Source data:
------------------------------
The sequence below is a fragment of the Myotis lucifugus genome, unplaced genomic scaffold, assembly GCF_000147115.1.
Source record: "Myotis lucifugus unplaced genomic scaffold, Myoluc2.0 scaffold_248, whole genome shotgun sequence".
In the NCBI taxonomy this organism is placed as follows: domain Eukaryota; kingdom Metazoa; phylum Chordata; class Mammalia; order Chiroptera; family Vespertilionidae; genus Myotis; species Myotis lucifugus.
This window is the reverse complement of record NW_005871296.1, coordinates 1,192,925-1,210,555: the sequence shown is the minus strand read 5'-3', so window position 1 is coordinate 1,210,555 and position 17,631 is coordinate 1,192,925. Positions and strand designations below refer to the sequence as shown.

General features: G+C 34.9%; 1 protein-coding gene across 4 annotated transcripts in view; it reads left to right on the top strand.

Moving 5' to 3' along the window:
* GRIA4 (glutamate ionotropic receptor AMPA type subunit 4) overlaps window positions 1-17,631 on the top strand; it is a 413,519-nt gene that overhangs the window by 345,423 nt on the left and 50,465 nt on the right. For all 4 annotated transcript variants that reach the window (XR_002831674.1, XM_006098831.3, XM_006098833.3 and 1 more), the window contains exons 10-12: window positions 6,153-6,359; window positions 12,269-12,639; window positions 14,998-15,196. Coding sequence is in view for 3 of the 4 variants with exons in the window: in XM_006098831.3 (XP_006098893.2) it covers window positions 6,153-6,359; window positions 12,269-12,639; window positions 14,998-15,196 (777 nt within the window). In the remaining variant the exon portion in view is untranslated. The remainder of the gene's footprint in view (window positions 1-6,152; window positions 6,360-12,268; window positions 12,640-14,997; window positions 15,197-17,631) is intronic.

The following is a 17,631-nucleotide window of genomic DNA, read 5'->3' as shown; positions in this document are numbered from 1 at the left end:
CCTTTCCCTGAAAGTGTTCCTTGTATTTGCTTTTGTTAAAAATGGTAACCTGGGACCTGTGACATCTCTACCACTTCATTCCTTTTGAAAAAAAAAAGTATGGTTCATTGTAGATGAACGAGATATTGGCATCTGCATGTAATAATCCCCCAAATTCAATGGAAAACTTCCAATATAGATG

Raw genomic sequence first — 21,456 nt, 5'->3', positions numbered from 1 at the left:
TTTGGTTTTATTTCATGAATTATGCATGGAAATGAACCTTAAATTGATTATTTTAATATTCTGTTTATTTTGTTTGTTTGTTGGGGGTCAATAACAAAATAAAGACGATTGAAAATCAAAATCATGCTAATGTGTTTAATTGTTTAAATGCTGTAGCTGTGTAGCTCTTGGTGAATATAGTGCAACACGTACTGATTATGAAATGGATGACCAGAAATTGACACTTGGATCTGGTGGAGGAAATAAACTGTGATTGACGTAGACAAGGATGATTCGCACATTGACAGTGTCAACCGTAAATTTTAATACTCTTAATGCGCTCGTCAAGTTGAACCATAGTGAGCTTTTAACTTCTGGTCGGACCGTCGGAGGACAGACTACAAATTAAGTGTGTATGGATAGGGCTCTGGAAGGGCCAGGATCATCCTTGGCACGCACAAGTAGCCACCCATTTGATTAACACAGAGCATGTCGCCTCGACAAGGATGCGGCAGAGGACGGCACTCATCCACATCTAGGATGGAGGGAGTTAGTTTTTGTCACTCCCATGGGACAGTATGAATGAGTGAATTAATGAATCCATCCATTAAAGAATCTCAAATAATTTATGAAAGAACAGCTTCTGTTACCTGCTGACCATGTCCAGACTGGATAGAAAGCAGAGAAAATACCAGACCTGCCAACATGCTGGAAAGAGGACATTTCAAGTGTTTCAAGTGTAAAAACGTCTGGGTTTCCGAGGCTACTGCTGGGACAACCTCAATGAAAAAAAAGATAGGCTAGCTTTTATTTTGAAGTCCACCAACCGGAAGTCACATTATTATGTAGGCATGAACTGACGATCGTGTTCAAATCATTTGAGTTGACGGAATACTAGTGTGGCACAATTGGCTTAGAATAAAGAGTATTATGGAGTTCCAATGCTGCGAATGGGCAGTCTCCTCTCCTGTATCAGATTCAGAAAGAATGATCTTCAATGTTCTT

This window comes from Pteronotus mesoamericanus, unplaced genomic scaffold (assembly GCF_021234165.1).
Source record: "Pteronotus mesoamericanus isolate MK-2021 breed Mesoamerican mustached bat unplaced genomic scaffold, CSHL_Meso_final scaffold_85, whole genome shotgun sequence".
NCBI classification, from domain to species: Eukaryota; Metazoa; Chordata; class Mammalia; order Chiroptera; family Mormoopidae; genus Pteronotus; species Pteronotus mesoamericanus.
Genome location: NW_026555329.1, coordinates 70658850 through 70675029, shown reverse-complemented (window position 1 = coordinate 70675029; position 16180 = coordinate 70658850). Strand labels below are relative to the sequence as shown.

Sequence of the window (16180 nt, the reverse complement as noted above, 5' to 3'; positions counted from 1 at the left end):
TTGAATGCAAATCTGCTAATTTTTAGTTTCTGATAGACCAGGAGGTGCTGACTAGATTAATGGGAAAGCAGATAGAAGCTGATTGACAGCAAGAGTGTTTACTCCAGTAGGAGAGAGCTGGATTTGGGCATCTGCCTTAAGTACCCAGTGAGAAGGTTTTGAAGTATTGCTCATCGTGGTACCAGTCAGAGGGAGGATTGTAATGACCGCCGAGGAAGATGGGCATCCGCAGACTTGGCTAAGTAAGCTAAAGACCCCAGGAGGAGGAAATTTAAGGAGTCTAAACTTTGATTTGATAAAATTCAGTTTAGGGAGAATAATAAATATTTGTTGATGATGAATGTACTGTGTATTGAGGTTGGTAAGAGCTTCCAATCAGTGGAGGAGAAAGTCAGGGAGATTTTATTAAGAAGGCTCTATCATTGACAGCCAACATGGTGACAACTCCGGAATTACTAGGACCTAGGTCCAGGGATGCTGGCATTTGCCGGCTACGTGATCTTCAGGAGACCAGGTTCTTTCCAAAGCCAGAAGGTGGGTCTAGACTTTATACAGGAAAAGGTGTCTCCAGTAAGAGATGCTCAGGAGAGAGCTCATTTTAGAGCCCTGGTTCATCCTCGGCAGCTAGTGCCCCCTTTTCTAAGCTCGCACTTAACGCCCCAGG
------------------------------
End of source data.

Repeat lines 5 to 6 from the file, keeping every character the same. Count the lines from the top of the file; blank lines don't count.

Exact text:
General features: G+C 34.9%; 1 protein-coding gene across 4 annotated transcripts in view; it reads left to right on the top strand.

Moving 5' to 3' along the window: